Identity is such a complicated thing isn’t it? Find me at https://eapache.github.io or blogging at https://www.grandunifiedempty.com


A Practical Guide to Conflict Resolution


Would the Real Economy Please Stand Up

and presumably getting things in exchange for their money

No, the intent of the example would be that the goods and services you receive are identical for everyone and unrelated to the "economic activity" that is happening.

Would the Real Economy Please Stand Up

it's good they're losing the 1% of their homes they owned (land + house) so it can be used for more productive purposes.


To the best of my knowledge though, many such houses were left empty to rot, not used for more productive purposes.

Some thoughts on criticism

One thing that I do to invite more frank criticism from people is to ask in the frame of "I think I'm bad at X, do you have any specific thoughts or suggestions to help me get better?" (where X is a pretty broad category). This pre-commits to the position that you're bad at it, which gets rid of (most of) the status risk for them in criticizing you.

The Axiological Treadmill

I guess I'm imagining that in a world where we only "barely tolerate" the pain, many people still try to defect over the long run due to psychological buildup, and end up getting killed. Thus there is some pressure to do better than "barely tolerate" at least. I've definitely updated to a model where the shock still produces suffering though; I no longer think the evolutionary pressure would be sufficient to remove the pain entirely.

The key is that evolution would try to find an equilibrium between the reproductive risk of not shocking yourself enough, and the reproductive risk of shocking yourself too much. Since not shocking yourself has much higher consequences on the margin, I expect evolution to bias slightly towards shocking yourself too much.

The Axiological Treadmill

I think of slack in this context like a "tax" on evolution - it doesn't prevent the relevant forces (metaphorically supply and demand) from working, it just limits their speed, and prevents them from approaching a perfect solution with no inefficiency at the limits.

Are there non-AI projects focused on defeating Moloch globally?

An immortal benevolent human dictator isn’t a singleton either. Human cells tend to cooperate to make humans because it tends to be their most effective competitive strategy. The cells in an immortal all powerful human dictator would have a different payoff matrix and would likely start defecting over time.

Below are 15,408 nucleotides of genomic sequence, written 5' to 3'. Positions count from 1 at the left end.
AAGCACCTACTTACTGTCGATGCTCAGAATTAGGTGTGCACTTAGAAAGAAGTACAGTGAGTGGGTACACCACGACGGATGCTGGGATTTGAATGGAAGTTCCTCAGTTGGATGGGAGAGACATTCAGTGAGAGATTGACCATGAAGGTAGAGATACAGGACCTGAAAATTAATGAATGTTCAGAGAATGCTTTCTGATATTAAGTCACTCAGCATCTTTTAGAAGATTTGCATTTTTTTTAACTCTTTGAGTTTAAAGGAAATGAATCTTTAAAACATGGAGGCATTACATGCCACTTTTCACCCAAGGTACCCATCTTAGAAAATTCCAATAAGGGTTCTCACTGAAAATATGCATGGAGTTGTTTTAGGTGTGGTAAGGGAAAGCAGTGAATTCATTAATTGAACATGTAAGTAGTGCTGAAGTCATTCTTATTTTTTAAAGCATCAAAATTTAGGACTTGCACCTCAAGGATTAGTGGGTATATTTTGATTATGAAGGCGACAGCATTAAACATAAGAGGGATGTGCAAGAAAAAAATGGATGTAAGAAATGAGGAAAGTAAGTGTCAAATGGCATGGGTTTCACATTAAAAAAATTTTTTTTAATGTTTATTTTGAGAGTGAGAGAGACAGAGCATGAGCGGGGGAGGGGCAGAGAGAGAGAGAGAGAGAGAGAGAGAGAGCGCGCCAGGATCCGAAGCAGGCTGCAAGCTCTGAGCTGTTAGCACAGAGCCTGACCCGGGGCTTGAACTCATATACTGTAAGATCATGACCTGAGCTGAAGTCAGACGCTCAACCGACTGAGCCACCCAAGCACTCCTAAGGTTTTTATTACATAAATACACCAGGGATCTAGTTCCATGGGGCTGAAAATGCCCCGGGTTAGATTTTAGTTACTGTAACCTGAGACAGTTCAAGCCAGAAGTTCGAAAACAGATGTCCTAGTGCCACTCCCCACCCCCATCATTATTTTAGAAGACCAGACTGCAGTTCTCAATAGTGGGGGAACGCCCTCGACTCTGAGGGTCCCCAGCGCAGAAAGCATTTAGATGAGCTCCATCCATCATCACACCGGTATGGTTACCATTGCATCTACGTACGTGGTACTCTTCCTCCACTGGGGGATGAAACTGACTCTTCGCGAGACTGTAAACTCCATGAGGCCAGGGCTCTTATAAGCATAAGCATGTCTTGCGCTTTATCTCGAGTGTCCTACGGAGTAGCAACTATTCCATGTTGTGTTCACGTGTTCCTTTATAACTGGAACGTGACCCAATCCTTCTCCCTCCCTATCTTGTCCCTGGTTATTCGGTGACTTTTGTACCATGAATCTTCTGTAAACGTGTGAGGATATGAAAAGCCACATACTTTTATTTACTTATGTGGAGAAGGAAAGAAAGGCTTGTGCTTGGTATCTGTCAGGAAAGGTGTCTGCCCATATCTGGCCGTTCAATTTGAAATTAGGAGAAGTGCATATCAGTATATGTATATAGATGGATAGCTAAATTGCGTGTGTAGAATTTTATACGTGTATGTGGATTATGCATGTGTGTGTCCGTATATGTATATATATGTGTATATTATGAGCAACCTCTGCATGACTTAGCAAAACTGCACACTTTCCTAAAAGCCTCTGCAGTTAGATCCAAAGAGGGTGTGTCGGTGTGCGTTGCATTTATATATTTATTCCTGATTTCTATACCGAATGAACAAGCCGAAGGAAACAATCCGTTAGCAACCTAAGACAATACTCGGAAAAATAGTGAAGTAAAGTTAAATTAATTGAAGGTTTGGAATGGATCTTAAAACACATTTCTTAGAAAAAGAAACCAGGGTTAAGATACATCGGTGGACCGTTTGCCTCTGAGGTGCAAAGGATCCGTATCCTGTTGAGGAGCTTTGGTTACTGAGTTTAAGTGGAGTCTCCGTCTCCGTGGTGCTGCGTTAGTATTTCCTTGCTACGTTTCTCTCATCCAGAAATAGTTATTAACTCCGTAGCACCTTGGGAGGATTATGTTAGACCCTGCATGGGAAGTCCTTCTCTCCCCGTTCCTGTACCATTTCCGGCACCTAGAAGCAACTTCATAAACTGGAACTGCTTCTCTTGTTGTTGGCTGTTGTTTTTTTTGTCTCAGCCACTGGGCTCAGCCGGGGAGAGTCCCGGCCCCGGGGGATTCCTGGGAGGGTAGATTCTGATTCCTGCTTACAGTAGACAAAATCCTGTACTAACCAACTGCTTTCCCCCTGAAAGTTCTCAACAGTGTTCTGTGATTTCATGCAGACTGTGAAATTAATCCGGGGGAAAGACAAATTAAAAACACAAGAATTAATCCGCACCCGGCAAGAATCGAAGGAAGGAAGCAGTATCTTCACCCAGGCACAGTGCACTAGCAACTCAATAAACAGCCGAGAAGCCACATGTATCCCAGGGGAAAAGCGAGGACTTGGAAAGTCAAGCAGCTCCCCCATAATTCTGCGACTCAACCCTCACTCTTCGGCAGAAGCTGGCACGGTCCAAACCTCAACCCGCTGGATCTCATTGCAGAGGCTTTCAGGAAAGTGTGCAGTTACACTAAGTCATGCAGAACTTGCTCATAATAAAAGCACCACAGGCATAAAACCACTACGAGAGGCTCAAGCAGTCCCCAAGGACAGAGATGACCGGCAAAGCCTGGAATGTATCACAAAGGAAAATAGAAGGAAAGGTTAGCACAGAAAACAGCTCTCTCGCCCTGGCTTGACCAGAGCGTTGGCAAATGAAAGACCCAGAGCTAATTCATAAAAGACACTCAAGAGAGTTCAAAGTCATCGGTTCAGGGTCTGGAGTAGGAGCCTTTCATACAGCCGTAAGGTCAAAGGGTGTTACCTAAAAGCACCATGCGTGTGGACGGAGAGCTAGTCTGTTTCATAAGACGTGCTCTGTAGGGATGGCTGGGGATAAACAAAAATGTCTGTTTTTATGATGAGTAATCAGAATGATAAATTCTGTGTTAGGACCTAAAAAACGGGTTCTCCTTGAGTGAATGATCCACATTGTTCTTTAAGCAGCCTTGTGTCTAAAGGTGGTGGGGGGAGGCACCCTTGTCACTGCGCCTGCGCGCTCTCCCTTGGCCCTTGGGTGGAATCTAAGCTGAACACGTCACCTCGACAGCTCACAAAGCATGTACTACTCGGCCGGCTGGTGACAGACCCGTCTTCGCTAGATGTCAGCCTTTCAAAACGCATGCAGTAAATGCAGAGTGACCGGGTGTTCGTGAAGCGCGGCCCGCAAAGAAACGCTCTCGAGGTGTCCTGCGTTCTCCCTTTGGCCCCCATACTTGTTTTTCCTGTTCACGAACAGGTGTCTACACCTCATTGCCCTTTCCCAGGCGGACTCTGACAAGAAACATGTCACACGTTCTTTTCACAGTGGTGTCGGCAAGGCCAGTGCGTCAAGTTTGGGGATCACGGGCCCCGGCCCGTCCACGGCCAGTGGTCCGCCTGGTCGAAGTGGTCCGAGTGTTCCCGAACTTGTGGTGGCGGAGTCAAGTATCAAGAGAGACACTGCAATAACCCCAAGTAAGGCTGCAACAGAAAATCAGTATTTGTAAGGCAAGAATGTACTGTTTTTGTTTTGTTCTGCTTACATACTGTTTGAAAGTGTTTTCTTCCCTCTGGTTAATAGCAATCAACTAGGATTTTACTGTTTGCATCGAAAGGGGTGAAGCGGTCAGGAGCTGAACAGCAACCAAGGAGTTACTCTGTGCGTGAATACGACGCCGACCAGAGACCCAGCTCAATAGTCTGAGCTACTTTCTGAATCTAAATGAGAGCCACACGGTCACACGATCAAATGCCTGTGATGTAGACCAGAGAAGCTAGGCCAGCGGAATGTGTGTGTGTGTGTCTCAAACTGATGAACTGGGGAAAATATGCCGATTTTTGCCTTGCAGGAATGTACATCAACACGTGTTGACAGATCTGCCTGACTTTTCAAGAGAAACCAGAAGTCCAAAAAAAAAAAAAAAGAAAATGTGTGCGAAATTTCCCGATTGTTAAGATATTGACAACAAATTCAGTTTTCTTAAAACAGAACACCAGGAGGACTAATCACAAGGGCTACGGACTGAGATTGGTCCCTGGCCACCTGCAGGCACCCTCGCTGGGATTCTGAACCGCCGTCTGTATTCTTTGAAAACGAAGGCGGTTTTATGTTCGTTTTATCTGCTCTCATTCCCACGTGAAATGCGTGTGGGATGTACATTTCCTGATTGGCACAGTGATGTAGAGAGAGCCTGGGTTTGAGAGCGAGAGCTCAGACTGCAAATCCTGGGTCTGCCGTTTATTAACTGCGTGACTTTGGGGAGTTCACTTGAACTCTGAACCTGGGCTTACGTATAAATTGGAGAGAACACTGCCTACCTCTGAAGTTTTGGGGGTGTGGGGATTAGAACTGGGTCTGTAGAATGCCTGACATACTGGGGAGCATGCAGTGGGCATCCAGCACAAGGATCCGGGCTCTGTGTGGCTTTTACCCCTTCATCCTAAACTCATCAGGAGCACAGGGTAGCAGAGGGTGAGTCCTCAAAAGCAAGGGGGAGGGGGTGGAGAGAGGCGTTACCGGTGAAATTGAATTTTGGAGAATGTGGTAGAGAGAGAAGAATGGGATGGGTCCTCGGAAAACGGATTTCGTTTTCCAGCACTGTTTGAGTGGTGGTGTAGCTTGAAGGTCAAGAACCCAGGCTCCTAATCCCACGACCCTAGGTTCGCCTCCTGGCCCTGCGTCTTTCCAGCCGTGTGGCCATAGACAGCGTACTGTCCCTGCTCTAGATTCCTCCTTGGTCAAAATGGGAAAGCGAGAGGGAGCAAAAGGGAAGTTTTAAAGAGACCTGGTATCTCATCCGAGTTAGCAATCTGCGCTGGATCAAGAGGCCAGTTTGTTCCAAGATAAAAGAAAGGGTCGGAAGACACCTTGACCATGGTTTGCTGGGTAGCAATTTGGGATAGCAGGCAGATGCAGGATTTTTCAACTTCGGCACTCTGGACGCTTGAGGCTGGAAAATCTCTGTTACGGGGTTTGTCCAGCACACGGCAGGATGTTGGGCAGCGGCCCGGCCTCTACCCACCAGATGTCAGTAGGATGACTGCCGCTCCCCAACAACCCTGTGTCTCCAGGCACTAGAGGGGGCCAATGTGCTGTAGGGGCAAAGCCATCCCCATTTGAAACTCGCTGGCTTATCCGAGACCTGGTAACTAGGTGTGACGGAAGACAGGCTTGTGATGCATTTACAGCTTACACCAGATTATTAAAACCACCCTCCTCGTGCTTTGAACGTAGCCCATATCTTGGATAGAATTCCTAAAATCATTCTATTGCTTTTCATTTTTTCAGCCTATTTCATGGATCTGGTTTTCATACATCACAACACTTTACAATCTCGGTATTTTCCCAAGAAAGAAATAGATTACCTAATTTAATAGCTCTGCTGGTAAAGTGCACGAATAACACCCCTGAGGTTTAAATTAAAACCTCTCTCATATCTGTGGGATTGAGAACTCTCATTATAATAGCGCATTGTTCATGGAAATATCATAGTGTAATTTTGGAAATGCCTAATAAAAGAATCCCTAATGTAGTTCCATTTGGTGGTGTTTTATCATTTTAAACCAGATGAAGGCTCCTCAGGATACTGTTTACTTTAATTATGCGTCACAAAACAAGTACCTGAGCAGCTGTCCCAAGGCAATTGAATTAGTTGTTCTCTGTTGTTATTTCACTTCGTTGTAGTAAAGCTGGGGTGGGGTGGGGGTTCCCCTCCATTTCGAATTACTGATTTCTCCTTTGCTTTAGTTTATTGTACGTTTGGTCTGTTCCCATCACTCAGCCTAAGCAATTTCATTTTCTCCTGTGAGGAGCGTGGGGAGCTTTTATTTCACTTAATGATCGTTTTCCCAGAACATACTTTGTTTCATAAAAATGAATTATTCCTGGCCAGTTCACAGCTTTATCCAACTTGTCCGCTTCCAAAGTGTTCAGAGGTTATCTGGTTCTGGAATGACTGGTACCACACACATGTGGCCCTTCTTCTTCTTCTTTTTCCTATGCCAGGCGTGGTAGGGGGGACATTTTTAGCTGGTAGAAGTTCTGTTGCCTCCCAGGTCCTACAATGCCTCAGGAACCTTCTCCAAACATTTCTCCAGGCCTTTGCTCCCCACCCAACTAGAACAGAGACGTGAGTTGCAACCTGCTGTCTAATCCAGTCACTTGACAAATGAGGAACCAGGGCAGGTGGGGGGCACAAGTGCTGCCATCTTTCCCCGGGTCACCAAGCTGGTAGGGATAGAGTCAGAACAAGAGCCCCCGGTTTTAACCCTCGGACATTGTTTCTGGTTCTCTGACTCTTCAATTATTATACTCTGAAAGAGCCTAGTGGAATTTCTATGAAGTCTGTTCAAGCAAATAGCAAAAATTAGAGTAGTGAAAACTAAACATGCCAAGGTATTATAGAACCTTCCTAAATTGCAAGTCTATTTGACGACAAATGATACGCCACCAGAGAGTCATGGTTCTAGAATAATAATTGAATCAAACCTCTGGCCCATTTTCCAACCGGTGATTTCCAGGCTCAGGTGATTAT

Are there non-AI projects focused on defeating Moloch globally?

These are interesting parallels (maybe? The unabomber parallel seems odd but I don’t actually know enough about him to critique it properly) But they don’t seem to answer my question. If there is an answer being implied, please spell it out more explicitly. Otherwise maybe this belongs as a comment, not an answer?

Are there non-AI projects focused on defeating Moloch globally?

There aren't many other plausible technological options for things that could defeat moloch.

Why? What about non-technological solutions?

Are there non-AI projects focused on defeating Moloch globally?

This answer is interesting, but underspecified for somebody who’s never heard of this. What is Game B? Where is it? Google just returns a bunch of board game links.

edit: Ah, finally got to https://www.gameb.wiki/

A Brief Chat on World Government
You both seem to be assuming that competitive pressures from other governments is what causes current governments to be stable

Current, yes, but I was explicit that I don't think this is a universal truth. As I wrote, "I think a well constructed world government could survive just fine without competitive pressure".

I definitely think it's true of your example though. If the US government was completely isolated, then the individual states would have a much-reduced incentive to participate in that government, and a much-increased incentive to defect and try and grab more of the pie for themselves. I suspect in the long term of that scenario, the US would dissolve into a collection of smaller competing states.

I think it's misleading to say the competitive pressures themselves cause stability. It's more that they provide the incentive to coordinate effectively, which is what causes stability.

Load More